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Embry-Riddle To Offer Degree In Space Operations 79

Posted by timothy
from the s-o-p-has-a-new-expansion dept.
Hugh Pickens writes writes "Embry-Riddle Aeronautical University has announced plans to launch the nation's first ever bachelor's degree in Commercial Space Operations to supply the commercial spaceflight industry with skilled graduates in the areas of space policy, operations, regulation and certification, as well as space flight safety, and space program training, management and planning. The rapid expansion of commercial spaceflight operations is fostered by NASA's commercial cargo and crew development programs and by entrepreneurs developing capabilities for suborbital spaceflight, orbital space habitats, space resource prospecting and other commercial ventures. 'Embry-Riddle's new Commercial Space Operations degree is one of the most innovative non-engineering degrees in the aerospace industry,' says program coordinator Lance Erickson, a professor of applied aviation sciences at Embry-Riddle. 'When we were planning this degree, our advisers from the commercial space industry said they couldn't wait to hire our graduates.'"
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Embry-Riddle To Offer Degree In Space Operations

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  • by Overzeetop (214511) on Thursday February 07, 2013 @10:54AM (#42820575) Journal

    So, it's all the personnel and legal stuff that surrounds the real engineering that has to go on. But as a BS and without the background of the actual hard engineering that goes on in aerospace and without the life experience that someone going back for a second degree after ten or twenty years would bring with them.

    It's like an admission that we don't need more engineers and scientists, what we really need is more people who can process paperwork. On the bright side, at least it looks like there's job demand for the stupid people in the world of the future.

    • by Zeromous (668365) on Thursday February 07, 2013 @11:09AM (#42820747) Homepage

      Seriously dude, I'm sure your managers find you a pleasure to work with. Maybe someone like you could actually benefit from this course in order to readjust your perspective, or at least tweak your outputs a little.

      • Seriously dude, I'm sure your managers find you a pleasure to work with. Maybe someone like you could actually benefit from this course in order to readjust your perspective, or at least tweak your outputs a little.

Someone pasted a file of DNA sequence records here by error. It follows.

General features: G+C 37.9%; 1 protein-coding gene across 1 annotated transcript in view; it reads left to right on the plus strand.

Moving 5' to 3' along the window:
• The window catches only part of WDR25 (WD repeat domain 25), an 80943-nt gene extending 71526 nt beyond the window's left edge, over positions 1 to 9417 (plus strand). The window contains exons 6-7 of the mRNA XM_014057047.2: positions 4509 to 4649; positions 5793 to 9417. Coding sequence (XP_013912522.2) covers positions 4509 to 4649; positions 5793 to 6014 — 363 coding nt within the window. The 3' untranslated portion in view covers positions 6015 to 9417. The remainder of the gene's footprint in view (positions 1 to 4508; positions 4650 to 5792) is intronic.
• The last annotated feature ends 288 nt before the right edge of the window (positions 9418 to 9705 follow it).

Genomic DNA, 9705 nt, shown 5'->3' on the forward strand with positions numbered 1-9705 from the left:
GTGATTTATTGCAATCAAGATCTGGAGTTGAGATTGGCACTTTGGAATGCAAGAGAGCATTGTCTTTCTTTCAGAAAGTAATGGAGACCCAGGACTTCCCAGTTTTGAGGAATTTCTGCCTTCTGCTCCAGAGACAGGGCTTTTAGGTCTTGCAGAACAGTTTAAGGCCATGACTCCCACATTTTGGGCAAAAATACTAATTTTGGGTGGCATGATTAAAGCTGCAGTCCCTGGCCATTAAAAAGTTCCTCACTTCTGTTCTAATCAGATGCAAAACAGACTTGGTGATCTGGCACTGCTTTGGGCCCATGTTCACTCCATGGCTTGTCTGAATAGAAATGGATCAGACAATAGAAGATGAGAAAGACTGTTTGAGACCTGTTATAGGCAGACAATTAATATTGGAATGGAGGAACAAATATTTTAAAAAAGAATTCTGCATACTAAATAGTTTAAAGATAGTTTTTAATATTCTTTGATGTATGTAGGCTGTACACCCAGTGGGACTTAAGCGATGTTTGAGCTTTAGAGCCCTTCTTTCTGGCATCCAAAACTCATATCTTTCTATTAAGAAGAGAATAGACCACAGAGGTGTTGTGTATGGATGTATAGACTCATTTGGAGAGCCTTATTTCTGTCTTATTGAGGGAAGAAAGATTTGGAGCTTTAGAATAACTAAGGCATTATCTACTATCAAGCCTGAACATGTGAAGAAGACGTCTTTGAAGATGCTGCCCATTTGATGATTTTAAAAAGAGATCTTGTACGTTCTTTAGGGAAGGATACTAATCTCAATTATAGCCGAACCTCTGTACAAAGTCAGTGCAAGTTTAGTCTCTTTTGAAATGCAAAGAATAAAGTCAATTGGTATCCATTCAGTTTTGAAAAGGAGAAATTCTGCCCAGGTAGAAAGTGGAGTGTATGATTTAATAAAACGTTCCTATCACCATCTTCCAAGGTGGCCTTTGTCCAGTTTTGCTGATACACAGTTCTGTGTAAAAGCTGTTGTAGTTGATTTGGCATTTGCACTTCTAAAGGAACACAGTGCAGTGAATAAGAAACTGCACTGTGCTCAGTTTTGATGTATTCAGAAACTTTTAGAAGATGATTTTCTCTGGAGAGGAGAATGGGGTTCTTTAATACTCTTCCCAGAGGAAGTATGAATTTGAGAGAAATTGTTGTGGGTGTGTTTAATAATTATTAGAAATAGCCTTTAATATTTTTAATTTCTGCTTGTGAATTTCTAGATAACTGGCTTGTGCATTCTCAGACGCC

...?
        Code Monkey not say it out loud.
        Code Monkey not crazy, just proud.
        -joco

        • by Zeromous (668365)

          I'm not sure where you are going with the JoCo lyrics (did I just say "JoCo"?), but I'm hoping it's just Codemonkey's just bitter/jealous of those who can hack it with humans.

          Bitterness and Jealousy is a real turn off for socially well-adjusted nerds.

      • by ranjix (892606)
        Initial poster was rightly noting that the program is not about technical stuff but about pushing papers. Your worrying about the perception of managers and the desire of readjusting poster's perspective misses the point badly. "Tweaking the outputs"??? You're picking on the style of delivery instead of thinking of the problem. The problem, let me remind you, is the lack of STEM education. The program doesn't come with a solution, but perpetuates the problem. Maybe this clarifies a little...
    • Since I'm an AE dropout (from Embry-Riddle, even,) it sounds perfect! :-P

    • by RatherBeAnonymous (1812866) on Thursday February 07, 2013 @12:20PM (#42821521)

      It's like an admission that we don't need more engineers and scientists, what we really need is more people who can process paperwork.

      I wish I had a manager who could do the paperwork around here, and I'm just talking about an IT department. All of my managers (yes, all) have their eyes glaze over once they see two computer related terms in the same sentence. I end up spending as much time managing the department for them as I do improving the network.

      The best thing a manager can do is to deal with procedure and red tape so that the technical types can get to work. To that end, Scientists and Engineers need managers who can talk the lingo.

    • by sycodon (149926)

      Whether you are joking or not, I would assert that the management of the Apollo or Shace Shuttle Programs involves just as many moving parts, conflicting requirements, and stubborn facts as did the actual engineering of the spacecraft.

      People like to make fun of managers but in reality, without them any project of significant size would be just a bunch of "smart" people standing around wondering what they should do next.

      • by Dishwasha (125561)